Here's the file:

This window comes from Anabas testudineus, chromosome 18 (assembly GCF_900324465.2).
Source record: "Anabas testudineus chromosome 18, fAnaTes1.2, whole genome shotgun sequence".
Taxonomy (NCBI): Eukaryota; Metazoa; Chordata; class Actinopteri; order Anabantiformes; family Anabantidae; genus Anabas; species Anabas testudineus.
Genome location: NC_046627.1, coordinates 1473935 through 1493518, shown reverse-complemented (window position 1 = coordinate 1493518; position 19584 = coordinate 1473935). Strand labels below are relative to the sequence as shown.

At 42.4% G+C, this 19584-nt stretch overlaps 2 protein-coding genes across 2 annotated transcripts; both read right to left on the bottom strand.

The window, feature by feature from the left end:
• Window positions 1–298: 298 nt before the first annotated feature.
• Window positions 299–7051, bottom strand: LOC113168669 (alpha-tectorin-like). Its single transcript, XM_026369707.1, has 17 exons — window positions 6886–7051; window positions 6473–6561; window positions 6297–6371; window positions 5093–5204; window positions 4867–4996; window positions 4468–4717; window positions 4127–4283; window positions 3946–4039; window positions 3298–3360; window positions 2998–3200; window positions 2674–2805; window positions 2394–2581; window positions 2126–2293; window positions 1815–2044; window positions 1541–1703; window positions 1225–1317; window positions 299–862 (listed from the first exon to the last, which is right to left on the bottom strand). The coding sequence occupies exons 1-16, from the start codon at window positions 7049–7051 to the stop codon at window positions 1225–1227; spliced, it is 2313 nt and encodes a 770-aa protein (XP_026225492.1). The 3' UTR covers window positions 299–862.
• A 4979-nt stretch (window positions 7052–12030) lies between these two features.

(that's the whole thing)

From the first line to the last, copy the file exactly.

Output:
This window comes from Anabas testudineus, chromosome 18 (assembly GCF_900324465.2).
Source record: "Anabas testudineus chromosome 18, fAnaTes1.2, whole genome shotgun sequence".
Taxonomy (NCBI): Eukaryota; Metazoa; Chordata; class Actinopteri; order Anabantiformes; family Anabantidae; genus Anabas; species Anabas testudineus.
Genome location: NC_046627.1, coordinates 1473935 through 1493518, shown reverse-complemented (window position 1 = coordinate 1493518; position 19584 = coordinate 1473935). Strand labels below are relative to the sequence as shown.

At 42.4% G+C, this 19584-nt stretch overlaps 2 protein-coding genes across 2 annotated transcripts; both read right to left on the bottom strand.

The window, feature by feature from the left end:
• Window positions 1–298: 298 nt before the first annotated feature.
• Window positions 299–7051, bottom strand: LOC113168669 (alpha-tectorin-like). Its single transcript, XM_026369707.1, has 17 exons — window positions 6886–7051; window positions 6473–6561; window positions 6297–6371; window positions 5093–5204; window positions 4867–4996; window positions 4468–4717; window positions 4127–4283; window positions 3946–4039; window positions 3298–3360; window positions 2998–3200; window positions 2674–2805; window positions 2394–2581; window positions 2126–2293; window positions 1815–2044; window positions 1541–1703; window positions 1225–1317; window positions 299–862 (listed from the first exon to the last, which is right to left on the bottom strand). The coding sequence occupies exons 1-16, from the start codon at window positions 7049–7051 to the stop codon at window positions 1225–1227; spliced, it is 2313 nt and encodes a 770-aa protein (XP_026225492.1). The 3' UTR covers window positions 299–862.
• A 4979-nt stretch (window positions 7052–12030) lies between these two features.